District of Columbia Personal Planning Package
District of Columbia Power of Attorney
Power of Attorney for District of Columbia
A power of attorney allows an agent to act on your behalf based on the terms of the document, whether a General Power of Attorney, Limited Power of Attorney, Child Care Power of Attorney or others.
District of Columbia Uniform Power of Attorney Act
The District of Columbia Uniform Power of Attorney Act is the law that allows you to appoint an agent to act on your behalf when you’re unable to handle it yourself, due to an accident, illness, absence, or other reason. Some of the important things to know about this law are explained below:
- A durable power of attorney stays effective if you become physically or mentally incapacitated. An power of attorney District of Columbia form is durable unless it contains language stating that it will be terminated by the incapacity, incompetency, or disability of the principal (creator). Section 26-1A-104
- The document must be signed by the principal or someone signing on his/her behalf, as long as it’s signed in the presence of and at the request of the principal. A notarized signature is presumed to be genuine if there’s a dispute over the signature’s authenticity. Section 26-1A-105
- Unless specified otherwise, an District of Columbia POA form will be effective as soon as it is signed. However, you can create what is called a springing power of attorney form, which only takes effect after a specified date or event occurs. Section 26-1A-109
- The termination of the appointed agent’s authority can occur in various ways:
- It is a nondurable power of attorney and the principal becomes incapacitated.
- The principal dies.
- The principal or a court appointed fiduciary revokes the document.
- The purpose of the POA has been accomplished.
- The power of attorney form states a terminating date or condition, which has occurred.
- The agent dies, resigns, becomes incapacitated, or has his/her power revoked by the principal, and the power of attorney does not provide for another agent
- The agent and the principal file a lawsuit for legal separation, annulment, or divorce, unless stated otherwise in the form. Section 26-1A-110
- You can appoint co-agents or successor agents. If co-agents are appointed, their authority is effective during the same time period. Co-agents are presumed to have independent authority to act, unless stated otherwise. If you wish co-agents to agree on the matter before acting, you must state so. Successor agents have authority to act on the principal’s behalf only when the previously appointed agent resigns, dies, becomes incapacitated, is disqualified to serve, or is otherwise unable to serve. Section 26-1A-111
- The creation of a health care power of attorney is also possible. In a medical power of attorney form, the agent is granted authority to make medical decisions regarding the provision, withholding, or withdrawal of life-sustaining treatment and artificially provided nutrition and hydration for the principal. However, the agent must be specifically authorized to do so in a durable power of attorney that complies with the requirements of the District of Columbia Natural Death Act. Section 26-1A-404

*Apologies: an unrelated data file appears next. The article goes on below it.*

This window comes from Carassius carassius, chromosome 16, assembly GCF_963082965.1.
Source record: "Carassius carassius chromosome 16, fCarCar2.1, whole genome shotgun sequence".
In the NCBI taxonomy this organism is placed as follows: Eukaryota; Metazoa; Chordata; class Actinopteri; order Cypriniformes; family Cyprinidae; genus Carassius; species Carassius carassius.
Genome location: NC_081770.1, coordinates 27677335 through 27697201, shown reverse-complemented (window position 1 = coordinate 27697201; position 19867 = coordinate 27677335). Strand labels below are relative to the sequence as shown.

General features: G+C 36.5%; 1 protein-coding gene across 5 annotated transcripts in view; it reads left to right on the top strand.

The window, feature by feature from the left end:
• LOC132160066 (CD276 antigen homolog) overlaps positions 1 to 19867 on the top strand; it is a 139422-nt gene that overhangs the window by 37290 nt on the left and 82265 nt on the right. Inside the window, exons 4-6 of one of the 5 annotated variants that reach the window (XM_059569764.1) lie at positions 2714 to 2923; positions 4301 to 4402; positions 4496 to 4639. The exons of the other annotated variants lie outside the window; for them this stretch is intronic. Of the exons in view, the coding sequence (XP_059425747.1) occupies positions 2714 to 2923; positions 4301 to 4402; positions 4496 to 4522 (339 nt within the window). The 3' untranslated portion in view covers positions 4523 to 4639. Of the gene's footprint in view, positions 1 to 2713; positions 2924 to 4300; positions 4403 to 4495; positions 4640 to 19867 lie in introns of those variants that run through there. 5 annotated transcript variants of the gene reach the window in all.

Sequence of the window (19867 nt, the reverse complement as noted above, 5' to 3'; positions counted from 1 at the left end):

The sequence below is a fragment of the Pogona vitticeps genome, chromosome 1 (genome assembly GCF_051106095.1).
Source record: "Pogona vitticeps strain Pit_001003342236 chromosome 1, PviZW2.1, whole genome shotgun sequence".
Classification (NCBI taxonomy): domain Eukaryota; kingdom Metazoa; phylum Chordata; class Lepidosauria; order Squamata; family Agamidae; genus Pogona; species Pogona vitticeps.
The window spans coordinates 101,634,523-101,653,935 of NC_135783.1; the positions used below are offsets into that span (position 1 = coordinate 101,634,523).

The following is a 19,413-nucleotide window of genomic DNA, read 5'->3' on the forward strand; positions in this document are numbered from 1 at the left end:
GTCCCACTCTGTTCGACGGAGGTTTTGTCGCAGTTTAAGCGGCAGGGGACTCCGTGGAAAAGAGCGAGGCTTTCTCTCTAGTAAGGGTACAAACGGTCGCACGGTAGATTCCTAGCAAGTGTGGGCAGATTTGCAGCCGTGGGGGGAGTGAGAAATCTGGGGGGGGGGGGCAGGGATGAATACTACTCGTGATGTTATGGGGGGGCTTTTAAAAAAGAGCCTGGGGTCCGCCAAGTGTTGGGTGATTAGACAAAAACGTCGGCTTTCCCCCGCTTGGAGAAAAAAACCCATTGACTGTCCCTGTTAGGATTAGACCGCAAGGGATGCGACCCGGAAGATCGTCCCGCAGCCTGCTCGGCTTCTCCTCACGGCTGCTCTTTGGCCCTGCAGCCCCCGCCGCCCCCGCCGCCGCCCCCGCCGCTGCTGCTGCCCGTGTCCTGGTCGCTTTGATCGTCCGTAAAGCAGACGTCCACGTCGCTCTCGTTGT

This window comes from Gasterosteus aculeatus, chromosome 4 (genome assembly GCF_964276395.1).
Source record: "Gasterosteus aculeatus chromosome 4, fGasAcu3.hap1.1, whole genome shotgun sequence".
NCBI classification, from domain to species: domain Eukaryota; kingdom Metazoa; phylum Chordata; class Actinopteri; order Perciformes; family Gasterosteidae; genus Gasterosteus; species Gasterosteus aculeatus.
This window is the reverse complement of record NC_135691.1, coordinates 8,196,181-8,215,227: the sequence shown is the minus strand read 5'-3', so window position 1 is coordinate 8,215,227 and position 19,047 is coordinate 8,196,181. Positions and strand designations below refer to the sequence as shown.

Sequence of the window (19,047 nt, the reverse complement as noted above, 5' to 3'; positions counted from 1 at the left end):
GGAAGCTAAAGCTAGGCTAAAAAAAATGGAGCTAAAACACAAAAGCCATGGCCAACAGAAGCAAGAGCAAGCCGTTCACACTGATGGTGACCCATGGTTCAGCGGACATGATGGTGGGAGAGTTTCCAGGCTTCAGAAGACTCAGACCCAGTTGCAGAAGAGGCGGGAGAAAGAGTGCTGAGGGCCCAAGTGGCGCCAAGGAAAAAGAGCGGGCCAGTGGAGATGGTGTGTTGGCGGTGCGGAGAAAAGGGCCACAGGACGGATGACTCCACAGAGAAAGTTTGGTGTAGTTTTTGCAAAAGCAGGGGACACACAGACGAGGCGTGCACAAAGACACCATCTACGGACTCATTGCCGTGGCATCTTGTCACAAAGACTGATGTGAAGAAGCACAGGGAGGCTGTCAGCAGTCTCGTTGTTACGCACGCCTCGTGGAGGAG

General Power of Attorney
Q: What is a General Power of Attorney
A General Power of Attorney is a legal document which gives the person you choose (the agent) the power to manage your assets and financial affairs while you are alive. The document must be signed by you (the principal) while you have the required legal capacity to give your agent clear and concise instructions. The appointment may be for a fixed period and can be revoked by you at any time providing you still have the legal capacity to do so. A power of attorney ceases when you die. The executor named in your will then takes over the responsibilities of your estate.
Living Will and Health Care Power of Attorney
Q: What is a Living Will and Health Care Power of Attorney?
A: A Health Care Power of Attorney is a legal document that allows an individual to designate another person to make medical decisions for him or her when he or she cannot make decisions for himself or herself. In other words it names someone who stands in your shoes and tells the doctors what to do or what not do for you.
A Living Will is a document that allows a person to explain in writing which medical treatment he or she does or does not want during a terminal illness. A terminal illness is a fatal illness that leads ultimately to death. A Living Will takes effect only when the patient is incapacitated and can no longer express his or her wishes. The will states which medical treatments may be used and which may not be used to die naturally and without the patient�s life being artificially prolonged by various medical procedures. Although the term Living Will may indicate that it is a Will, in reality, it is more similar to a Power of Attorney than a Will.
Limited or Special Power of Attorney?
Q: What is a limited or special power of attorney?
A: A Limited power of attorney is one which is limited to a specific act or particular purpose. It is also referred to as special power of attorney. A limited power of attorney allows the Principal to give only specific powers to the agent.
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